Stranger Things and the Return to Faerie: A Contemporary Recovery of the Moral Imagination

By Grace Marie Link

“Whoa, whoa, whoa, whoa. That’s not it, is it?”

After watching the eight-episode television series, viewers will relate to Dustin’s lament at the end of the beautiful, exciting, and inspiring Stranger Things. The series includes all the necessary ingredients for a successful television show: skilled cinematography,  intriguing plot, killer soundtrack, and nuanced characters played by top-notch actors. It brings the viewer back to a nostalgic era, the ’80s, channeling classics like E.T. and The Goonies. This is a show that earns its fame.

But Stranger Things does more: it offers something unique to modern television. It is, at its core, a fairy-tale for contemporary viewers.

In J.R.R. Tolkien’s famous essay, “On Fairy-Stories,” he asserts that a true fairy-tale takes place within the realm of Faerie, an imaginary world that is somehow more real than our own.

Tolkien explains this seemingly paradoxical concept by describing the joy contained in such stories—joy that expresses itself as an amplification of the real. For Tolkien, a true fairy-tale manages to express a fuller reality than that of the factual world. He writes, “The peculiar quality of the ‘joy’ in successful Fantasy can thus be explained as a sudden glimpse of the underlying reality or truth. It is not only a ‘consolation’ for the sorrow of this world, but a satisfaction, and an answer to that question, ‘Is it true?’”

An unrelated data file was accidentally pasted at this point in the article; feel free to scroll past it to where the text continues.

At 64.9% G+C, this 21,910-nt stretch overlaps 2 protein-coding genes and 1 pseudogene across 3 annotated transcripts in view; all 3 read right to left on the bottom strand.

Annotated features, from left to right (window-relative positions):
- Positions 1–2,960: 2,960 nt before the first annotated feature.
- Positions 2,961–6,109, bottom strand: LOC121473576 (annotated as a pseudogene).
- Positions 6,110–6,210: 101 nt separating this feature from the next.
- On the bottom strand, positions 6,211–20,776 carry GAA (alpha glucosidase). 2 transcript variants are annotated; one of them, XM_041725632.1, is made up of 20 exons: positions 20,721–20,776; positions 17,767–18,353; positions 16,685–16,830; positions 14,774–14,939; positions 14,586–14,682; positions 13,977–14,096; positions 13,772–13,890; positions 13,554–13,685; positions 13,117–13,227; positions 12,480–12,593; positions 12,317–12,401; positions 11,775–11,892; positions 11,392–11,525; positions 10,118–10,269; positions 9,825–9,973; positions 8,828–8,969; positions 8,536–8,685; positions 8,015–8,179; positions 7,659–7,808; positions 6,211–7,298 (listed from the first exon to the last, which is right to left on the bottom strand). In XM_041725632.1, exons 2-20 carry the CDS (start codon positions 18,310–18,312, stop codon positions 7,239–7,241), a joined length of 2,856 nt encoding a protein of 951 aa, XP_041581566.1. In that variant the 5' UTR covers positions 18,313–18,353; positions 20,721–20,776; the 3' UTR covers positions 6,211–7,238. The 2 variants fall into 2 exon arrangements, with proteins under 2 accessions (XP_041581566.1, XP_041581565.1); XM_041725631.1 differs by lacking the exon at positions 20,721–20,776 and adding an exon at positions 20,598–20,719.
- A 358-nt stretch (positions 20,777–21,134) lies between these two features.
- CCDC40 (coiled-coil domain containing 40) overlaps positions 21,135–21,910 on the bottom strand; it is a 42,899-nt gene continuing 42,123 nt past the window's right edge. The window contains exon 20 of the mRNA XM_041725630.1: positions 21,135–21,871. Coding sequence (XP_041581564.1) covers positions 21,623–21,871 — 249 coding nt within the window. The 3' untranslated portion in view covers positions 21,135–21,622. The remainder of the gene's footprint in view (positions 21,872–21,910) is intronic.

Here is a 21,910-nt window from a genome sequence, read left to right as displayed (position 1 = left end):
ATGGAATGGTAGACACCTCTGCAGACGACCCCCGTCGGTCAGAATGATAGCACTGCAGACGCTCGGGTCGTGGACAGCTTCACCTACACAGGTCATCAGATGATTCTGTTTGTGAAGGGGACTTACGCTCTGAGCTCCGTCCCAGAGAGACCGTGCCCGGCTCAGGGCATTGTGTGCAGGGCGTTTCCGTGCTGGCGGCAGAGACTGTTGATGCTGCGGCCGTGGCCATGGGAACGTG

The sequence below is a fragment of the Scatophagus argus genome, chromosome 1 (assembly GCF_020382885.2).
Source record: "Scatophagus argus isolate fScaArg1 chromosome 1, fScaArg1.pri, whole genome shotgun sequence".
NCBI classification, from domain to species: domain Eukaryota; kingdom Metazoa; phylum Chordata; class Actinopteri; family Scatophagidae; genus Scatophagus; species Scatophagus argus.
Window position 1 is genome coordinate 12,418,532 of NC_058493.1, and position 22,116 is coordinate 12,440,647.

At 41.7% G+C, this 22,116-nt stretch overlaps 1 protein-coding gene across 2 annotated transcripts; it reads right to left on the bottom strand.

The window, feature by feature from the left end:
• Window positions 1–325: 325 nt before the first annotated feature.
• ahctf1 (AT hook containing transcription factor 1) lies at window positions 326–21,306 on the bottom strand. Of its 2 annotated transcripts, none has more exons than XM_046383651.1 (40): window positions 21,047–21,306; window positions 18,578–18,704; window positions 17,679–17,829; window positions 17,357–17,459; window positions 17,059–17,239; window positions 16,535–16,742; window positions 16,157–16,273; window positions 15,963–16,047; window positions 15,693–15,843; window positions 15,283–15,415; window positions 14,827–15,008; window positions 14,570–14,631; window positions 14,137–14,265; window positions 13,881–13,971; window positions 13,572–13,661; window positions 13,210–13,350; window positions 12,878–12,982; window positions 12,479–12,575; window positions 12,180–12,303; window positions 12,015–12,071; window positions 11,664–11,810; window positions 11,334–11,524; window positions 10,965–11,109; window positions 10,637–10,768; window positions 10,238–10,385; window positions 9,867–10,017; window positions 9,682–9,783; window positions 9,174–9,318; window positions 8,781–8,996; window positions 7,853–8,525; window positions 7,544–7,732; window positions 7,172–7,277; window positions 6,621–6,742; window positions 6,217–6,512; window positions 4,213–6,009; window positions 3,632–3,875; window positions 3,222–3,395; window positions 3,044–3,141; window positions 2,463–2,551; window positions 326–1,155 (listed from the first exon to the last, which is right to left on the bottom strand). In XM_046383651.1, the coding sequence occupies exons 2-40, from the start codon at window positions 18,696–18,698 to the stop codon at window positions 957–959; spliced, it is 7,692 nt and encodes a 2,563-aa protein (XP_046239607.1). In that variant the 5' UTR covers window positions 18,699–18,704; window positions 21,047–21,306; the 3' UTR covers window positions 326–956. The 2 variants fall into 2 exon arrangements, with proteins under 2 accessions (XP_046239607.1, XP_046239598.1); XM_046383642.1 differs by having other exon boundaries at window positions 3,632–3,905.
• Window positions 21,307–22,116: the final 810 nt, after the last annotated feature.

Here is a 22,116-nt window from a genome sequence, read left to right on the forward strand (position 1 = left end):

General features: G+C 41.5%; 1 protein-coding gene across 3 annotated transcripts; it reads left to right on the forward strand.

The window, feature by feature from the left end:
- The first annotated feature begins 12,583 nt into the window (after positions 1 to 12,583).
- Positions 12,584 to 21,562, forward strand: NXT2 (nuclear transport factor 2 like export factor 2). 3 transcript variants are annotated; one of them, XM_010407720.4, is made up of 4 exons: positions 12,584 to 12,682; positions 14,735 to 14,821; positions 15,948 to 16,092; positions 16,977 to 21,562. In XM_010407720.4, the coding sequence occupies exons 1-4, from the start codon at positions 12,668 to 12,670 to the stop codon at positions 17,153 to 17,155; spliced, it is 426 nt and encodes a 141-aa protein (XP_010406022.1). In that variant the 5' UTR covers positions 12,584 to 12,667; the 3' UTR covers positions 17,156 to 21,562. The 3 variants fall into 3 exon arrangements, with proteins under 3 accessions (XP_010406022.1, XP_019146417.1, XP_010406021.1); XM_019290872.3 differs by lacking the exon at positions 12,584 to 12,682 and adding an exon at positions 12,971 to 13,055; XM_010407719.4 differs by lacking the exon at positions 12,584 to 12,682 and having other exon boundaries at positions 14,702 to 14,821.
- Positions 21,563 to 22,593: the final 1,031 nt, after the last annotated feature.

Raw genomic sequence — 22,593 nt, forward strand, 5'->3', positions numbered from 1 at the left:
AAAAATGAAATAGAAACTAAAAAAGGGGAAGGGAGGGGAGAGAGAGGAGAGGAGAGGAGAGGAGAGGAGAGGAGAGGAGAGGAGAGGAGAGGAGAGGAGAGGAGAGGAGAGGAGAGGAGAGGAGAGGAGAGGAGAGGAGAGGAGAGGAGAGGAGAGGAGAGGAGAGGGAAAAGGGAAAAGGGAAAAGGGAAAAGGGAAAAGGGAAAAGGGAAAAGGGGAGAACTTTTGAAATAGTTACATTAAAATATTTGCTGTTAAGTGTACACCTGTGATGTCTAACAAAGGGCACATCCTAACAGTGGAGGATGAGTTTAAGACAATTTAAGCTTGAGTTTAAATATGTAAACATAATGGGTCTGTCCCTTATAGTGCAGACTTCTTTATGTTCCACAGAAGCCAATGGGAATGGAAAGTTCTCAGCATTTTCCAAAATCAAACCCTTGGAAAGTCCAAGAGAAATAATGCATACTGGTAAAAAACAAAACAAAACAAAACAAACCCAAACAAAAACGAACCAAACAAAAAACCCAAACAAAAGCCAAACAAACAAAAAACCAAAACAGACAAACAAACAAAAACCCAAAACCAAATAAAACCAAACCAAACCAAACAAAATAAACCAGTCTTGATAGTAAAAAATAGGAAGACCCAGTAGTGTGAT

Stranger Things does exactly what Tolkien asks it to do as a piece of fantasy fiction—but in an upside-down way. For Tolkien, a true fairy-story must accomplish three things: recovery, or a return to something lost; escape, or a means of entering a world other than our own; and consolation, the promise of a happy ending. While Stranger Things satisfies Tolkien’s three-fold description, it puts a modern twist onto Faerie that enhances the moral imagination. The show provides the viewer with a clarifying understanding of the Good by depicting a world exactly like our own, but devoid of goodness: a world known as the Upside-Down. The show enhances the viewer’s understanding of reality itself by demonstrating the purely good, transcendental qualities that instill virtue in our subjective modern age.